play on behalf of a group of girls.
Like all other adults in Girl Scouts, Troop/Group Committee Members are members of the Girl Scout move-
ment. New members, both girls and adults, pay GSUSA membership dues when they register.
Troop/Group Committee Members may wear the Girl Scout adult uniform and pin; they will be kept informed
about what’s going on in Girl Scouts through publications and meetings; they will be covered by Girl Scout
activity accident insurance; and they may take part in Girl Scout adult educational opportunities.
A Troop/Group Committee Member is also a member with a voice in the adult Girl Scout network within the
community, in GSRC, GSUSA, and the World Association of Girl Guides and Girl Scouts. As a registered
member of GSRC, Troop/Group Committee Members are invited to attend service unit meetings, and they
may be asked to represent the troop/group or service unit at other adult meetings.
The troop/group leader/advisor selects the Troop/Group Committee Chair. She or he in turn recruits the com-
mittee members. After determining the needs of the troop/group with the leader/advisor, the chair assigns jobs
to the committee members. It is then the responsibility of each member to carry out his or her role to ensure
that the troop/group can carry out fun, exciting troop/group program. The chair calls periodic meetings so that all
members can share information and help one another with this supporting service to the troop/group.
Each group of girls that makes up a Girl Scout troop/group will be a unique blend of personalities and inter-
ests. Since no two troops/groups will be exactly alike, the list of tasks that a particular troop/group committee
will need to perform also will differ; and the make up of the committee will vary, too. The wider the circle of
members, the more community resources can be utilized for the troop/group.

Troop/Group Committee Chair
Purpose: To provide adult support to troop/group leader/advisor in delivery of Girl Scout program by recruit-
          ing and coordinating adults to serve on the Troop/Group Committee.
Appointed by: Troop/Group Leader/Advisor *
Responsible to: Troop/Group Leader/Advisor

Responsibilities:
     1. Works with troop/group leader/advisor to determine types of jobs the troop/group committee will carry
        out.

     2. Meets periodically with troop/group leader/advisor to become informed about troop/group plans and
        needs.

     3. Recruits members to serve on the committee.

     4. Assigns jobs to the committee members.

     5. Supervises committee members.

     6. Calls committee meetings as needed.

     7. Keeps leader/advisor informed of progress.

*In the event that a temporary Troop/Group Committee is formed for the purpose of organizing a new troop/
group and recruiting leadership, the Pathways Services Director or Membership Services Specialist appoints
a temporary chairman to coordinate the committee. The chair is then responsible to the Pathways Services
Director (PSD) or Membership Services Director.

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Troop/Group Committee Member
Purpose: To assist and support the Troop/Group Committee Chair in fulfilling the role of supporting troop/
          group leader/advisors in the delivery of Girl Scout program.
Appointed by: Troop/Group Committee Chair
Responsible to: Troop/Group Committee Chair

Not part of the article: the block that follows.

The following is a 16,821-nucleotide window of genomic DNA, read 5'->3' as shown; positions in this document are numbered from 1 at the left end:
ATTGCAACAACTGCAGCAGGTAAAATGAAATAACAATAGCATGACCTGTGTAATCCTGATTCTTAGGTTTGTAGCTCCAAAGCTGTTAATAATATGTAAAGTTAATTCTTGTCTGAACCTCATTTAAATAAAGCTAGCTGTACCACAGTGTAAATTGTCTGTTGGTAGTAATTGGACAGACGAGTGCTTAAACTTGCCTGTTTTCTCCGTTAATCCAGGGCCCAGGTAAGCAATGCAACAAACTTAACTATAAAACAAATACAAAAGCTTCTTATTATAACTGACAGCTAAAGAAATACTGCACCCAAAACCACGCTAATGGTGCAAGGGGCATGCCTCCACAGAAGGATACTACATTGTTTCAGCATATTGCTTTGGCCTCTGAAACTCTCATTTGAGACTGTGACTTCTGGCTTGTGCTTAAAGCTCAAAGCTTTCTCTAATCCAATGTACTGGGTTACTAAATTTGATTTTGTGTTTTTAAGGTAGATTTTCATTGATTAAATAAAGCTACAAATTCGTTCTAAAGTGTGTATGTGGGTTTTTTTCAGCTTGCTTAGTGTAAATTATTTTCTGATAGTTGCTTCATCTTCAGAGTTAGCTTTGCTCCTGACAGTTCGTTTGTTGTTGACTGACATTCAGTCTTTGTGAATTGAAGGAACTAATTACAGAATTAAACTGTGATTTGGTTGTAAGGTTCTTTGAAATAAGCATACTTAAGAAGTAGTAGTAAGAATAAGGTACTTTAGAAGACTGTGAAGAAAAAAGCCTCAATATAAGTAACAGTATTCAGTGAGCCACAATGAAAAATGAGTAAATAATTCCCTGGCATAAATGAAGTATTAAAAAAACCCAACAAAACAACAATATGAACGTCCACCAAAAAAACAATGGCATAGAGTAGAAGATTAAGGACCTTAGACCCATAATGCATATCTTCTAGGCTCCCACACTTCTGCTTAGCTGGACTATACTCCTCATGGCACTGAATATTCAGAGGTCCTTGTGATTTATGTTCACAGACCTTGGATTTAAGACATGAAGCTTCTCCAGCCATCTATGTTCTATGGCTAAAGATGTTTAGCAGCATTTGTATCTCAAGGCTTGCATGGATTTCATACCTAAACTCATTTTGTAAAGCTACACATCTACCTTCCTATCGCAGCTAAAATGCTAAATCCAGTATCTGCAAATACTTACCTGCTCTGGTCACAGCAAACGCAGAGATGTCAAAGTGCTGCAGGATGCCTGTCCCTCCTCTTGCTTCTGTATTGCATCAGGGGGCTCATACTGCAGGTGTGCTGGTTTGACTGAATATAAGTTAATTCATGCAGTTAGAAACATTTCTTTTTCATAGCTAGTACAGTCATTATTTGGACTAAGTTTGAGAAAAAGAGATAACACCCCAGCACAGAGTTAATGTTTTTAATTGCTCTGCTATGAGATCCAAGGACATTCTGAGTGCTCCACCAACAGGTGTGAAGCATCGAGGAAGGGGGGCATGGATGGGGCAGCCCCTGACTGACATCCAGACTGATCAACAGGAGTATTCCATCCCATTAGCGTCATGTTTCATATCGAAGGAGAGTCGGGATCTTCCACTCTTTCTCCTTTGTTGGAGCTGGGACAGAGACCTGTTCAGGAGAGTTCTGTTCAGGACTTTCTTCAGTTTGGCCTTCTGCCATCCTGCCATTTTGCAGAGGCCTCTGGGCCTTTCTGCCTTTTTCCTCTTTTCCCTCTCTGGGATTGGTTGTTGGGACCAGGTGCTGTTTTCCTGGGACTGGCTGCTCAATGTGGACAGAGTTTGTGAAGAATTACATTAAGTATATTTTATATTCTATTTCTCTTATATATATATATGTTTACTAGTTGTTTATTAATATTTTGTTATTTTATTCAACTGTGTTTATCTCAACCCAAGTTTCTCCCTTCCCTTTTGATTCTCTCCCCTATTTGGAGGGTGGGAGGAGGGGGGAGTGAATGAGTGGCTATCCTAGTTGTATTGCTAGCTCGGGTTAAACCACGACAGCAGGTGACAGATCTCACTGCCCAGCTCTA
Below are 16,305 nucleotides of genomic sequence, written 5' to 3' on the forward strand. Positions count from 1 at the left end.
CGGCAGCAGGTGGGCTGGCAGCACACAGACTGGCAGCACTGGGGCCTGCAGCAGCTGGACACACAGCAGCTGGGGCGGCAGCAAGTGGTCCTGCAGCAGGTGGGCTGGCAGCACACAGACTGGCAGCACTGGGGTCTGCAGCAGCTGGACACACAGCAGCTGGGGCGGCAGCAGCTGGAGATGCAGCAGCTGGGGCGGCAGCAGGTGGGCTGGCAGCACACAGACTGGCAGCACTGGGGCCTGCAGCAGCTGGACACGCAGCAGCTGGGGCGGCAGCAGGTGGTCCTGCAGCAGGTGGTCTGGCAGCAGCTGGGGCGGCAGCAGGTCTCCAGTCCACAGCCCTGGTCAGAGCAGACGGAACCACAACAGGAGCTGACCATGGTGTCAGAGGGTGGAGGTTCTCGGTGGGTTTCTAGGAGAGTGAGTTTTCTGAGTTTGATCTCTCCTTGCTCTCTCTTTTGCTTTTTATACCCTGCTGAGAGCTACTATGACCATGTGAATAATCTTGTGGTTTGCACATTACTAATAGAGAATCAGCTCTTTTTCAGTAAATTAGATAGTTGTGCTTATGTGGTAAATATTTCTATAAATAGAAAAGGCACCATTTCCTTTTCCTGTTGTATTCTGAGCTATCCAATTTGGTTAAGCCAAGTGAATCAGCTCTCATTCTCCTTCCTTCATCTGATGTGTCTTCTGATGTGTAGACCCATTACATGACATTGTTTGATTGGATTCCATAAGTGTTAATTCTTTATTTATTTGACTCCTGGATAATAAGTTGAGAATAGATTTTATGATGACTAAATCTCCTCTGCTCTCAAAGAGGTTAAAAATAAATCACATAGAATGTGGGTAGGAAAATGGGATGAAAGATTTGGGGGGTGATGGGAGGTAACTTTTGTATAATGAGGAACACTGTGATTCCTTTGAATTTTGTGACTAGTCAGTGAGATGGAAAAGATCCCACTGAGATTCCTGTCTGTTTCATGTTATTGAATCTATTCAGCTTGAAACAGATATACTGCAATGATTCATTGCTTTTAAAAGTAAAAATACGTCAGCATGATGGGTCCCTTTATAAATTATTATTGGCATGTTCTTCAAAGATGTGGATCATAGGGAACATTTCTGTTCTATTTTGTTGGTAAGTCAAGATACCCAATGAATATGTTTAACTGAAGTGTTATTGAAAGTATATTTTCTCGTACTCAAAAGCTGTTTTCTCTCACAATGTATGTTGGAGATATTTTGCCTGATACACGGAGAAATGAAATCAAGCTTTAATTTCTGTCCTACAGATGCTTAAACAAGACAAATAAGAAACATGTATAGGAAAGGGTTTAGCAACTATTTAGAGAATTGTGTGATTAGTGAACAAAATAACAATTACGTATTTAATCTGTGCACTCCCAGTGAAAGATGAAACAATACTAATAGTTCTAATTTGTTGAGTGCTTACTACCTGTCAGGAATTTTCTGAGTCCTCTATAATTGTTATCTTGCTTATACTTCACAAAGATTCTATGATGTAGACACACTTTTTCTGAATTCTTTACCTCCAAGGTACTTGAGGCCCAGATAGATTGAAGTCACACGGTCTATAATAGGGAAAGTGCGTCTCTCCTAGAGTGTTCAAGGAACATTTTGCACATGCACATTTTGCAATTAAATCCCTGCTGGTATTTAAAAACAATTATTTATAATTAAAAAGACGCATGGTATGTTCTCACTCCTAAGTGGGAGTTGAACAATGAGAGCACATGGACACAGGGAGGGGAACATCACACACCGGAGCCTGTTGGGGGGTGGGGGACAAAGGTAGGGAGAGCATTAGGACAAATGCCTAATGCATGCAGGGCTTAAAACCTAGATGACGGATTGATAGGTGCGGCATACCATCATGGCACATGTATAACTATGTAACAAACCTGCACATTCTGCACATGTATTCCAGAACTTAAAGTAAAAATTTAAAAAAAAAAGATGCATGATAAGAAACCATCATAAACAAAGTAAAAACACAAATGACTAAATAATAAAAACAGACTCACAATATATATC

Responsibilities:
     1. Assumes a specific job as delegated by the Troop/Group Committee Chair.
     2. Sees that the responsibilities of the job are carried out.
     3. Attends committee meetings called by the chair.
     4. Keeps the chair informed of progress and needs.

Qualifications for Committee Chair and Members
     Registered member of GSUSA
     Willing to take training
     Interested in seeing that girls are provided a “quality” troop/group experience
     Dependable

Troop/Group Committee Jobs
Project/Special Events Chair: Looks for program opportunities available in the community; e.g., field trips,
community projects, community programs, workshops, people to help with badge work, etc. Shares informa-
tion with leader/advisor to discuss with the girls. May be asked to be responsible for making arrangements
and plans if girls choose a particular idea (at leader/advisor’s discretion).

Telephone and Communication Chair:
Communicates with parents to share information between meetings/activities. Occasionally, some information
is forgotten or comes up after a meeting that cannot wait for the next meeting. This person may wish to recruit
additional people to help with phoning. Reproducing troop/group newsletter messages for distribution is part
of this job. This person would see that the girls’ newsletter and/or leader/advisor messages are typed and du-
plicated on a timely basis and returned to the leader/advisor for distribution. This job could also include filling
out permission slips for field trips especially at the Brownie or Daisy Girl Scout age level. Leader/Advisor
will be responsible for providing samples to follow.

Transportation Chair:
Arranges for transportation for field trips, and outings in accordance with Safety-Wise. The Transportation
Chair maintains a file of automobile information completed by willing drivers. The information on these
forms assists in figuring out how many vehicles will be needed for every passenger to have a seat belt.

Troop/Group Cookie and Fund Raising Chair:
Takes care of the troop/group Girl Scout Cookie Sale Program. The Service Unit Cookie Chair will include
a training session. All procedures designed by the council need to be followed. This person could also be an
additional signatory on troop/group checks. In the event the troop/group is approved for an additional money-
earning project, this person would handle all of the preparations and would help carry out the project.




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First Aider: